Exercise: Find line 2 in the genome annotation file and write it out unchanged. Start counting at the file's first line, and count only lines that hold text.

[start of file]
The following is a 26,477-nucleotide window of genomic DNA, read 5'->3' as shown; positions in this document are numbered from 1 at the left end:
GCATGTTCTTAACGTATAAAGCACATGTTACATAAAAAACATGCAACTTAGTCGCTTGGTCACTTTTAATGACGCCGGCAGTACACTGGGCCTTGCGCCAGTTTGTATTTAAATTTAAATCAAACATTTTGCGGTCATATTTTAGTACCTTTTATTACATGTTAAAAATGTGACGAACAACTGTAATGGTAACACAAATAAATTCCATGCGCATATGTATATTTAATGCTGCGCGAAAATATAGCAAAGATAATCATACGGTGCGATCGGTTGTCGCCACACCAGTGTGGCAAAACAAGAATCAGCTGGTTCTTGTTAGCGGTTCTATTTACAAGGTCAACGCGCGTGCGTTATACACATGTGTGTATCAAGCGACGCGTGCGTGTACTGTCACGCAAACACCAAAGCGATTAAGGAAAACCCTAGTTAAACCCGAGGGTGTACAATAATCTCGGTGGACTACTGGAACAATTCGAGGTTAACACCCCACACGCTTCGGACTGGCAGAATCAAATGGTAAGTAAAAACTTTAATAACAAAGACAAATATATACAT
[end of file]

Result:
GCATGTTCTTAACGTATAAAGCACATGTTACATAAAAAACATGCAACTTAGTCGCTTGGTCACTTTTAATGACGCCGGCAGTACACTGGGCCTTGCGCCAGTTTGTATTTAAATTTAAATCAAACATTTTGCGGTCATATTTTAGTACCTTTTATTACATGTTAAAAATGTGACGAACAACTGTAATGGTAACACAAATAAATTCCATGCGCATATGTATATTTAATGCTGCGCGAAAATATAGCAAAGATAATCATACGGTGCGATCGGTTGTCGCCACACCAGTGTGGCAAAACAAGAATCAGCTGGTTCTTGTTAGCGGTTCTATTTACAAGGTCAACGCGCGTGCGTTATACACATGTGTGTATCAAGCGACGCGTGCGTGTACTGTCACGCAAACACCAAAGCGATTAAGGAAAACCCTAGTTAAACCCGAGGGTGTACAATAATCTCGGTGGACTACTGGAACAATTCGAGGTTAACACCCCACACGCTTCGGACTGGCAGAATCAAATGGTAAGTAAAAACTTTAATAACAAAGACAAATATATACAT